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Alexander's Rise to Power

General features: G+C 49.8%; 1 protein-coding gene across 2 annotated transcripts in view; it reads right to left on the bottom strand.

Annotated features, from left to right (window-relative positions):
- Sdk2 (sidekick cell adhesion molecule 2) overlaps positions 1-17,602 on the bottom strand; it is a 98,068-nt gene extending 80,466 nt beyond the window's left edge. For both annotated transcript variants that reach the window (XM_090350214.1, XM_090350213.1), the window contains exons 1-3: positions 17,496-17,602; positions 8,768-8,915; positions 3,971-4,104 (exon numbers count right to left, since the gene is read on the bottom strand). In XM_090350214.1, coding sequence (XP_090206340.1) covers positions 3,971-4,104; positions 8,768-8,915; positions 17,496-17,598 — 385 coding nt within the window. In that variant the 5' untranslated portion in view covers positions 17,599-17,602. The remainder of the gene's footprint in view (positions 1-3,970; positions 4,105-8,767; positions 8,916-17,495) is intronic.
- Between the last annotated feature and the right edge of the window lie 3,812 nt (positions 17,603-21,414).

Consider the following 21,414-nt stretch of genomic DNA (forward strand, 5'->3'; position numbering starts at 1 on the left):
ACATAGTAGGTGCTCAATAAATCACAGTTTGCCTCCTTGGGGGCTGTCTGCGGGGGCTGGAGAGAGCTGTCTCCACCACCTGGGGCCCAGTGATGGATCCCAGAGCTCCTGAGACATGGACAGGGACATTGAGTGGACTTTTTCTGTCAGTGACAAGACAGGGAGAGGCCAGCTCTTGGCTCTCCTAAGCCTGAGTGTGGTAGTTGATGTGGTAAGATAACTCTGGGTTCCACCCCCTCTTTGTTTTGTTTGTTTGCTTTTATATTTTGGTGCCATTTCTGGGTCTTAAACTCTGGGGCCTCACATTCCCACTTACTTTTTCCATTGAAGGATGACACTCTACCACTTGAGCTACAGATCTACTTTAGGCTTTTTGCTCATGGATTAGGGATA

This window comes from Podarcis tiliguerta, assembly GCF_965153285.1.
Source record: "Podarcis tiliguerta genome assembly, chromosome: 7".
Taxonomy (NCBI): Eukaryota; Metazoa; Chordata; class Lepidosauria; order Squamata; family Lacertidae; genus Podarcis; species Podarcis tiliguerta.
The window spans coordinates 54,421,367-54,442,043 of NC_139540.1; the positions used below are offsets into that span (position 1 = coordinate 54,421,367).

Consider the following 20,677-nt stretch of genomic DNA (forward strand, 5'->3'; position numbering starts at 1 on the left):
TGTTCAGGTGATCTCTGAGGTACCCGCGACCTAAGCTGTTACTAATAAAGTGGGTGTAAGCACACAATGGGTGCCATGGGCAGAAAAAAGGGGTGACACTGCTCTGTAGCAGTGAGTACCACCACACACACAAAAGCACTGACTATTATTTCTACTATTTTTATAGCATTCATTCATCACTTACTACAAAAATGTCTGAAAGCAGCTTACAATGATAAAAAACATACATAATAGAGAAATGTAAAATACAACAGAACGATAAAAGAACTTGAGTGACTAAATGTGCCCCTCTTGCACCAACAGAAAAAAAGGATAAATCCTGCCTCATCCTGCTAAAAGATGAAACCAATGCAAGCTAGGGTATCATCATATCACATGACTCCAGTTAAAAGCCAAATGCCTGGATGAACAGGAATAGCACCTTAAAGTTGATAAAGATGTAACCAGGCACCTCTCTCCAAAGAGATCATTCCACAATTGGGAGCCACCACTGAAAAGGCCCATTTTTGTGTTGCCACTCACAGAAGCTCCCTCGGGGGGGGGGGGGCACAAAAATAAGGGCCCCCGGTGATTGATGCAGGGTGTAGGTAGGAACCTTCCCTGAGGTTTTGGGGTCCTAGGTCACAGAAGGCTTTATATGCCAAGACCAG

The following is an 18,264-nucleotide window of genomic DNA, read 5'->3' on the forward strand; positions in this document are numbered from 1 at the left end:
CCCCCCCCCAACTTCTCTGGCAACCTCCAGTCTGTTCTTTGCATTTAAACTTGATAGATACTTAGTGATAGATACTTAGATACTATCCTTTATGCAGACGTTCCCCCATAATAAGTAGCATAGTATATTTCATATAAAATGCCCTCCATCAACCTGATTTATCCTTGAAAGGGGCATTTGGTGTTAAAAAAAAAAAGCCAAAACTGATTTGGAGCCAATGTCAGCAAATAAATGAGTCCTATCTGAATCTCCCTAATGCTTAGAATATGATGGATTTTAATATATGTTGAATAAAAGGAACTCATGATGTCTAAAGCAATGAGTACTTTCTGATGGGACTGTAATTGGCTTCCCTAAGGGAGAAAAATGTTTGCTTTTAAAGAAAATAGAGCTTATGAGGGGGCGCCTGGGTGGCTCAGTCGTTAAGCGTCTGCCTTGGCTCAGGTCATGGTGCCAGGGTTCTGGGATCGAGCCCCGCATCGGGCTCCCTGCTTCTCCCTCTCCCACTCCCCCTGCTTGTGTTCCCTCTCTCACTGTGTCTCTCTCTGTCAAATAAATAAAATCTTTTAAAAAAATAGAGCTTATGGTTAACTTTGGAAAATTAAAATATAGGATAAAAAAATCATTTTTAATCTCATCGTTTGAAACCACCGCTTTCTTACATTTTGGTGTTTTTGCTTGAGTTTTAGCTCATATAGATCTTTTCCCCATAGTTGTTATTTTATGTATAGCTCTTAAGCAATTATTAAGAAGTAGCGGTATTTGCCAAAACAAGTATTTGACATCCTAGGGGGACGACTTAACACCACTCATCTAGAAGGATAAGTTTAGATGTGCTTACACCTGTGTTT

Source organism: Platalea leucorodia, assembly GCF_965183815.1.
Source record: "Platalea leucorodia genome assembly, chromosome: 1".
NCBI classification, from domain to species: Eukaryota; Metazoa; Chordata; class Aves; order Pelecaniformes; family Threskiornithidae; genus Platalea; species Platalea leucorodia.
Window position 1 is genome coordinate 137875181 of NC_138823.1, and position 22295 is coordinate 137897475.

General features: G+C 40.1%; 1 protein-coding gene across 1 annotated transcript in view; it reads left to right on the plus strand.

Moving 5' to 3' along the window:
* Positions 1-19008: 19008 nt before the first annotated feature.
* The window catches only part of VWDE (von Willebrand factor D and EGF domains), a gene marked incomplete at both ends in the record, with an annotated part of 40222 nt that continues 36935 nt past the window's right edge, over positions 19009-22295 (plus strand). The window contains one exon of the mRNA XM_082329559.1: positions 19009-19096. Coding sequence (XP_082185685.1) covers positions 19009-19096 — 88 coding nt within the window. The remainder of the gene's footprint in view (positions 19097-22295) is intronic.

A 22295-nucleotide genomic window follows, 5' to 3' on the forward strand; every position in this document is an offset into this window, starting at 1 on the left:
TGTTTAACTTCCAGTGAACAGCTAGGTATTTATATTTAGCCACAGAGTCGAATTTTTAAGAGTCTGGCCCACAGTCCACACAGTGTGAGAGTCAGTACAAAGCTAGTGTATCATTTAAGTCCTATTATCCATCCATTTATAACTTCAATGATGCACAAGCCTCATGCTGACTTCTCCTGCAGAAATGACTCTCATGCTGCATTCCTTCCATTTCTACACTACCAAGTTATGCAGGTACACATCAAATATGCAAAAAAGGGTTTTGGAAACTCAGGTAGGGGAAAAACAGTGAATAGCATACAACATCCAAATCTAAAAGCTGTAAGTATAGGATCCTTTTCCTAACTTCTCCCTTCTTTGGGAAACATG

A disgruntled Macedonian assassinated Philip1 in 336 B.C. Unconfirmed rumors circulated that the murder had been instigated by one of his several wives, Olympias, a princess from Epirus to the west of Macedonia. In any case, Philip's son by her, Alexander2 (356-323 B.C.), promptly liquidated potential rivals for the throne3 and won recognition as king. In several lightning-fast campaigns, he subdued Macedonia's traditional enemies to the west and north. Next he compelled the southern Greeks, who had rebelled from the League of Corinth4 at the news of Philip's death, to rejoin the alliance. To demonstrate the price of disloyalty, Alexander destroyed Thebes5 in 335 B.C. as punishment for its rebellion from the League.

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